Individuals who use a cold therapy machine may fail to realize when their body is getting too cold, and they can easily miss the first symptoms of skin necrosis: skin discoloration, swelling, and pain. Over time, symptoms of skin necrosis (dead tissue) grow progressively worse until blisters form, the skin blackens, and it peels away from their body.

Symptoms of Skin Necrosis

The symptoms of skin necrosis vary depending on the depth of the injury. Skin necrosis can involve only the uppermost layers of skin (epidermis), deeper layers (dermis), subcutaneous tissue, and even structures under the skin (nerves, muscles, ligaments, etc.). Skin damage can occur in as little as 40 minutes of using a cold therapy machine.

Unfortunately, the earliest symptoms of skin necrosis often go unnoticed by people using a cold therapy machine. The problem is that many people falsely believe that the machines are safe to use for hours at a time, because they do not realize that skin necrosis can occur at above-freezing temperatures.

Although the first symptoms of skin necrosis are obvious (redness, swelling, and pain), patients using a cold therapy machine may be numb or fail to distinguish a new injury from a pre-existing injury.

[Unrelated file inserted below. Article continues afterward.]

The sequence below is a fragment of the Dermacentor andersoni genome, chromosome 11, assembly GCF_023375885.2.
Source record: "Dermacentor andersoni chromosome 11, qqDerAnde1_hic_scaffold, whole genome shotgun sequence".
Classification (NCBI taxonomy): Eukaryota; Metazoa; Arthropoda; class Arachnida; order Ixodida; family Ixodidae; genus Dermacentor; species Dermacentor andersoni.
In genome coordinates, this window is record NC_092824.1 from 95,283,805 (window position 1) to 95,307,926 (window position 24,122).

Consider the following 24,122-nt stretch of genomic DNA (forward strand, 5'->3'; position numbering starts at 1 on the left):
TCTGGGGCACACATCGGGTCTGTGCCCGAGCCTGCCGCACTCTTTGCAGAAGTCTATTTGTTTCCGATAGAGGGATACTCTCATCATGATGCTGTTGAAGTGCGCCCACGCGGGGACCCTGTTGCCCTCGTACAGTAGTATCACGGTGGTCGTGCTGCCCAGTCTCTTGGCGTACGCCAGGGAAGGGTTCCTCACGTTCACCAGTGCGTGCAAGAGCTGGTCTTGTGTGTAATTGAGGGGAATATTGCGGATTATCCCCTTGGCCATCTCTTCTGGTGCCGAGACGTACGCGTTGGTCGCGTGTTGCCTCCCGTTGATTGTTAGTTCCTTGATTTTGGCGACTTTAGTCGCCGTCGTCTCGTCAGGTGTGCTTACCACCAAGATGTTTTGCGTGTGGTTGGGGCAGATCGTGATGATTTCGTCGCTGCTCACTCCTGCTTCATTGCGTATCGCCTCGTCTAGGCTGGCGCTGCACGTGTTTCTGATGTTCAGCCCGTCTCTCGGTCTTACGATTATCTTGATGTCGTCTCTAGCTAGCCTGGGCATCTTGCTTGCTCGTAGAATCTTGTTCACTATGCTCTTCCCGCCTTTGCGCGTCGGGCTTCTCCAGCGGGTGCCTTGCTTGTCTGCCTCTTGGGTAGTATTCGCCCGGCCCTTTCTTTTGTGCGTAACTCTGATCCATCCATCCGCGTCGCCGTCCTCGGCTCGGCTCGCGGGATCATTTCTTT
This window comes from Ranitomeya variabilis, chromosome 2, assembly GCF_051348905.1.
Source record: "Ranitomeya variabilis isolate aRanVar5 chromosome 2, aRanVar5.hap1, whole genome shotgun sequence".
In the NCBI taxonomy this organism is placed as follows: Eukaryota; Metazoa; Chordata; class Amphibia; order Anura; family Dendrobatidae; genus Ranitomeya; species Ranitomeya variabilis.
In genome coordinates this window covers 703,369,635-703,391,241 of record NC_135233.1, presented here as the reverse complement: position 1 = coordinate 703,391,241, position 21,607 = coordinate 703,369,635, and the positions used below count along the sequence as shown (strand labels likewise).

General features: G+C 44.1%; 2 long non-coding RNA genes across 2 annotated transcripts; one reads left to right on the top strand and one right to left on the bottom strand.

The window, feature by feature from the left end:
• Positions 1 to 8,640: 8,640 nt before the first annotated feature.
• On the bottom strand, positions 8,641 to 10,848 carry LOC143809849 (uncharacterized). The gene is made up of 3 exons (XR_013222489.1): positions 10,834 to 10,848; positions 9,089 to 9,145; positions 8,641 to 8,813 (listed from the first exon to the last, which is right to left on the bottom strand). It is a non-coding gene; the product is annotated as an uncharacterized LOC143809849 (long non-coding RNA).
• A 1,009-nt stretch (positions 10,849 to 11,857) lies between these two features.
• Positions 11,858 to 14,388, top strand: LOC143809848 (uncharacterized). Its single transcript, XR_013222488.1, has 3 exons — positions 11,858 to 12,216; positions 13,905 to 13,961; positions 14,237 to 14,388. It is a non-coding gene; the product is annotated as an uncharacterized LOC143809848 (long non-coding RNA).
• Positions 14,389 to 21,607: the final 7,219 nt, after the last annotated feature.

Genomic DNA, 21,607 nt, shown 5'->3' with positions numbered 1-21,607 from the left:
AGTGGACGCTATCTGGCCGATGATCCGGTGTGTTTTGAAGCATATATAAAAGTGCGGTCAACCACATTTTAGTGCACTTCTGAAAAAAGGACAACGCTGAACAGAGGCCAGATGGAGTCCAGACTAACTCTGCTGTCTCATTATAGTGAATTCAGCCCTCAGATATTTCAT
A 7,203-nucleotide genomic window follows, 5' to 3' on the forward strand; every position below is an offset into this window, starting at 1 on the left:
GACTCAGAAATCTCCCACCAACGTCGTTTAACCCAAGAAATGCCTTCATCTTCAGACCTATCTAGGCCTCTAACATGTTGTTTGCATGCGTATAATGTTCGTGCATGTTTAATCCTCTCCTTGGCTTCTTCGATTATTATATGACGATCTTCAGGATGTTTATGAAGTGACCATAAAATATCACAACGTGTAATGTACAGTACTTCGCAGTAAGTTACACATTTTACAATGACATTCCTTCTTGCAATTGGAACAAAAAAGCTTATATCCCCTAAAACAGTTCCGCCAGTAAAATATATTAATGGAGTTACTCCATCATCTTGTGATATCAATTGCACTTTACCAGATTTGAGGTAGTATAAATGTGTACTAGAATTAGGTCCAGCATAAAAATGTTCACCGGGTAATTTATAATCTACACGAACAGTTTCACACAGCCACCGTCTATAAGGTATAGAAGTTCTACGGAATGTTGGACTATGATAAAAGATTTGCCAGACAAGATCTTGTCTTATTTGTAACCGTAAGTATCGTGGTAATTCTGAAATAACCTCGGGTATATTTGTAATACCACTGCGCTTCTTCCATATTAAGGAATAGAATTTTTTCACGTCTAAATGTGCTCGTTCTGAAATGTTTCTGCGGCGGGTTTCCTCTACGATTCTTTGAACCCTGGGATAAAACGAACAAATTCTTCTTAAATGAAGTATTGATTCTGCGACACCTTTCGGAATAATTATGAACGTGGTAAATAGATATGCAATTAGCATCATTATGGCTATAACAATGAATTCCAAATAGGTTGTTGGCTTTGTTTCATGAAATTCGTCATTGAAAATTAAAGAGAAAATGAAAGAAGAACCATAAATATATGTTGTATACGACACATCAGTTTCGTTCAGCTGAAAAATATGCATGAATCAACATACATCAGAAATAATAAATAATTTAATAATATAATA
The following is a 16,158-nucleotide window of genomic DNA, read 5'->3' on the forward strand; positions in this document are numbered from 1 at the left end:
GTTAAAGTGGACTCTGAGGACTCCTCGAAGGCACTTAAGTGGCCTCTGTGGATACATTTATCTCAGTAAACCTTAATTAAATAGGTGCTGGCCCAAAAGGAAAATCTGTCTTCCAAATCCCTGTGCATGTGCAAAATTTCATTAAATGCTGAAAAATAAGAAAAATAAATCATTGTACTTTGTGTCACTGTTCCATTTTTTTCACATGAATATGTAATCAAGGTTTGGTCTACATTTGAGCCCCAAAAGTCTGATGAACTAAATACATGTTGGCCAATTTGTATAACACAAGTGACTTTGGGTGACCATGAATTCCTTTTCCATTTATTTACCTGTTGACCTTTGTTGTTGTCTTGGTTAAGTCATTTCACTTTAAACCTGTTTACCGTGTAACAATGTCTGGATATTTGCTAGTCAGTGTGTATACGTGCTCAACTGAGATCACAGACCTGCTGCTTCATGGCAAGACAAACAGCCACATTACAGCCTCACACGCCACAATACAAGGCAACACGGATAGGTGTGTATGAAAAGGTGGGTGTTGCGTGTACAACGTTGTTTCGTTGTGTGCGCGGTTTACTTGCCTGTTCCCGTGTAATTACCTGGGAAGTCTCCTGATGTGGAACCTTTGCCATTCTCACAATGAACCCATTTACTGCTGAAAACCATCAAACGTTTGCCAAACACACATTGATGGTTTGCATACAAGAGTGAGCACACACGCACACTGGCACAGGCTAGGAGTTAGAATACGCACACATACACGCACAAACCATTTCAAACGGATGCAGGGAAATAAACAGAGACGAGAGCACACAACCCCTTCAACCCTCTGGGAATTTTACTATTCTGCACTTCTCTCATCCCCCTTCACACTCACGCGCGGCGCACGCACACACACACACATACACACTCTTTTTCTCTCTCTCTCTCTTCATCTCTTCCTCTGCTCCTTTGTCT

Symptoms of skin necrosis include:

  • Partial thickness skin necrosis: Mild necrosis only involving the epidermis. Symptoms include red discoloration of the skin, rash, fluid accumulation, swelling, and transient feelings of burning or tingling. The skin may appear mottled blue, gray, or red. It may also feel hot and dry to the touch.
  • Deep partial thickness skin necrosis: This is characterized by blister formation within 24 hours after the injury. The blisters are filled with a clear fluid. The patient may feel burning, tickling, tingling, pricking, or numbness. Although the patient will have no long-term nerve damage, they may have increased cold sensitivity.
  • Full thickness skin necrosis: Necrosis extends into the subcutaneous tissue and may involve nerves. Blisters filled with blood will form (hemorrhagic blisters) and the skin will turn dark red, deep purple, and finally black. The skin may begin peeling and detaching from the body.

List of Skin Necrosis Symptoms

  • Pain
  • Nerve damage
  • Loss of sensation in the affected area
  • Feeling tickling, tingling, burning, pricking, or numbness
  • Skin discoloration:
    • When skin is cold: white, pale, or grayish-yellow skin
    • When skin is warmed: red, purple, or black skin
  • Swelling
  • Skin is hard, waxy, or dry
  • Blistering (may be clear fluid or blood-filled blisters, hemorrhagic blistering)
  • Skin death, detachment, decomposition, infection (gangrene)
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